WASHINGTON — As the last man to walk on the moon prepared to fly back to Earth in 1972, astronaut Eugene Cernan echoed the words of the first, pledging with Neil-Armstrong-like grandiosity that “we shall return, with peace and hope for all mankind.” He later predicted that humans would reach Mars by the end of the 20th century.

Now Cernan admits: “I was a little off on my timing.”

Forty-two years after Cernan’s Apollo 17 mission touched down, not a single person has walked on the moon. A Mars landing is surely decades away, at best. And not a single spaceship designed to carry astronauts has left low Earth orbit.

But Thursday morning, NASA is scheduled to take what it calls a huge step toward advancing the nation’s human space flight program, with the much-anticipated first test flight of the Orion spacecraft.

A SHORT, UNMANNED FLIGHT

If all goes according to plan, the uncrewed Orion, manufactured by Bethesda, Maryland-based Lockheed Martin, would blast off at 7:05 a.m. EST from Cape Canaveral, Florida., orbit the Earth twice, hitting an altitude of about 3,600 miles above the surface of the planet. That’s farther than any spacecraft designed for humans has gone in more than 40 years.

Even though it is expected to last just 4.5 hours and won’t have people on board, the test flight “is a big deal,” NASA Administrator Charlie Bolden has said.

William Hill, a top NASA official, recently told reporters that the test flight is “absolutely the biggest thing that this agency is going to do this year.”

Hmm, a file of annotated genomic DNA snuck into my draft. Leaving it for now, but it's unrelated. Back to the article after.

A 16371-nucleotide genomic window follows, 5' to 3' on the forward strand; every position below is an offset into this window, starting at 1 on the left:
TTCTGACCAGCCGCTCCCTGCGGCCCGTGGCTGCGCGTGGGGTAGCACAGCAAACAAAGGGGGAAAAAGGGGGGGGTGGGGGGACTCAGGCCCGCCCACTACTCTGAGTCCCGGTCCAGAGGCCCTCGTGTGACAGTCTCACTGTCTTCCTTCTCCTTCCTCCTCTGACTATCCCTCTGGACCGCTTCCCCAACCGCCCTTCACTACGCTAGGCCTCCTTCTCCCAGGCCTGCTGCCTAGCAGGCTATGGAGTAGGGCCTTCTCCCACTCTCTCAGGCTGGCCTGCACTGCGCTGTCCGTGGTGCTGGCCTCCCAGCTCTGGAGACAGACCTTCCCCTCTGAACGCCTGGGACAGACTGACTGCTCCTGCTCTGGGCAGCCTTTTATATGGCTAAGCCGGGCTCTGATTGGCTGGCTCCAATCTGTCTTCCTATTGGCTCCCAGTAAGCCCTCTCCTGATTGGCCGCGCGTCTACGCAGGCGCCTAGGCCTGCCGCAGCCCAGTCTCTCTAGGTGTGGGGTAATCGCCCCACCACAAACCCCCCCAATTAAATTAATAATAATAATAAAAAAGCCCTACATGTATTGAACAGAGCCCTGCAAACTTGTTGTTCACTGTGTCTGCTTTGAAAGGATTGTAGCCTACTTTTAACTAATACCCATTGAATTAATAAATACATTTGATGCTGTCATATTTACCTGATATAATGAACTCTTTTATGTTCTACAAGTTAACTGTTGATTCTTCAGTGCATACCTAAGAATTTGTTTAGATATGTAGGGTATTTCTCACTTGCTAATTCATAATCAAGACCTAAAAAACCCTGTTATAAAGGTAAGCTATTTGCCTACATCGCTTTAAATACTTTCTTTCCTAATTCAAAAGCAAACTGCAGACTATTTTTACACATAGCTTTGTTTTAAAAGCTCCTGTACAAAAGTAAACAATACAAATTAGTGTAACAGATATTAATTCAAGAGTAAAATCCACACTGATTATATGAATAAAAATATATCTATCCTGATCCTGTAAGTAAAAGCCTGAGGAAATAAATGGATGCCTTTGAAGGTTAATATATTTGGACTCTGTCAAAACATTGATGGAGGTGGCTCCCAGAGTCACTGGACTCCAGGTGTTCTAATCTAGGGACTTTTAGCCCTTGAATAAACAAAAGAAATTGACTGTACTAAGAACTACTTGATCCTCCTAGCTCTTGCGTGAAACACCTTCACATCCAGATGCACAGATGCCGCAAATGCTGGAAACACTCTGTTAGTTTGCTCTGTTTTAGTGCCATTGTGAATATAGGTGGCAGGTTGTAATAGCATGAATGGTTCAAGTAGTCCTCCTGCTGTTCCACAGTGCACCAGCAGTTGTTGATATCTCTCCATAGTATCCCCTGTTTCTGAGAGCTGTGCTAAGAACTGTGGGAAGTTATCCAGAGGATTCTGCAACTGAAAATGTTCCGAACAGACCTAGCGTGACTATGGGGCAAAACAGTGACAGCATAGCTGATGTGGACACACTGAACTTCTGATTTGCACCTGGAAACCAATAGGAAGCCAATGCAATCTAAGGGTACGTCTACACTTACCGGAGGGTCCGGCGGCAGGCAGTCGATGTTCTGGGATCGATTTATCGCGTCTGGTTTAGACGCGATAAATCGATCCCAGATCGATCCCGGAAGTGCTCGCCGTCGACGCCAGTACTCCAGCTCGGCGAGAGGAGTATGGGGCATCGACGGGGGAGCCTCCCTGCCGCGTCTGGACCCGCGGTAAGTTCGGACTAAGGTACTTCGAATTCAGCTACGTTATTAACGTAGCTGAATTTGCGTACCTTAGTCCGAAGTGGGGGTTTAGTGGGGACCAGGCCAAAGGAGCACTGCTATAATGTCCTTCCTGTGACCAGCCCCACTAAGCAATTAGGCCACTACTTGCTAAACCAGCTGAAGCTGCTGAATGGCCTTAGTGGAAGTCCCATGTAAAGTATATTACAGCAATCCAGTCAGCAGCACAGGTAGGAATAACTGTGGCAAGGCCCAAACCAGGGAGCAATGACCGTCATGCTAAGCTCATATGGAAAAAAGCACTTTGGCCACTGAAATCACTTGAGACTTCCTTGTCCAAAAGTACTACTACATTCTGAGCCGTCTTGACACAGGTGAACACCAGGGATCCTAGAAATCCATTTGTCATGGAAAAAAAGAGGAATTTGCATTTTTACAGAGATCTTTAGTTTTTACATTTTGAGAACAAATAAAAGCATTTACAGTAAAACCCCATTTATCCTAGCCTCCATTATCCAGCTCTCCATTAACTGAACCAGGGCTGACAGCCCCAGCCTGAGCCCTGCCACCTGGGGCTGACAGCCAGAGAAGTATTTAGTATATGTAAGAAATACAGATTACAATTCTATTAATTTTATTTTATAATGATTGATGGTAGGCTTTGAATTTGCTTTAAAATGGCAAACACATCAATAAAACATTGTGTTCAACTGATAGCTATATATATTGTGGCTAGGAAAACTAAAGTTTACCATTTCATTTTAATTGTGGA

Unlike the capsules being developed by SpaceX and Boeing that would ferry astronauts and cargo to the International Space Station, Orion is designed to go deep into space, “farther than humans have ever traveled,” according to NASA. The test flight alone would go 15 times farther than the space station.

But NASA and Lockheed have grander plans for the Orion, which resembles prior capsules such as the Apollo, but which officials say is vastly more advanced.

Sometime in the 2020s, NASA plans to capture an asteroid with a robotic spacecraft, then drag it to the moon’s orbit where it would connect with the Orion. Astronauts would then be able to take samples from the asteroid.

The big target, however, remains Mars. And Thursday’s test flight will help “put Mars within the reach of astronauts in the 2030s,” NASA says.

MARS A PRIORITY

But the asteroid mission has been derided as a stunt. “That’s a dumb idea to start with. It’s nothing but talk,” Cernan said. The program for Mars has been fitful, and is to many a fantasy, especially considering that since the retirement of the space shuttle three years ago, the U.S. has not been able to send its astronauts to space from American soil.

“Forty-two years ago I walked on the moon,” Cernan said. “And today we can’t even put an American in space on American hardware. That’s heartbreaking. It’s disappointing. I cannot believe or imagine that we allowed this happen. . . . I anticipated we’d be well on our way, by golly, by now to Mars and there’s no reason we couldn’t have been.”

Orion originally grew out of a George W. Bush administration program, called Constellation, to return to the moon by 2020. The Obama administration killed Constellation and made Mars the priority over a return to the moon because, as President Barack Obama said at the time, “We’ve been there before.”

In the nearly 10 years since it first awarded Lockheed to contract to build Orion, NASA has spent more than $9 billion on the program.

Thursday’s mission will use a Delta IV heavy rocket.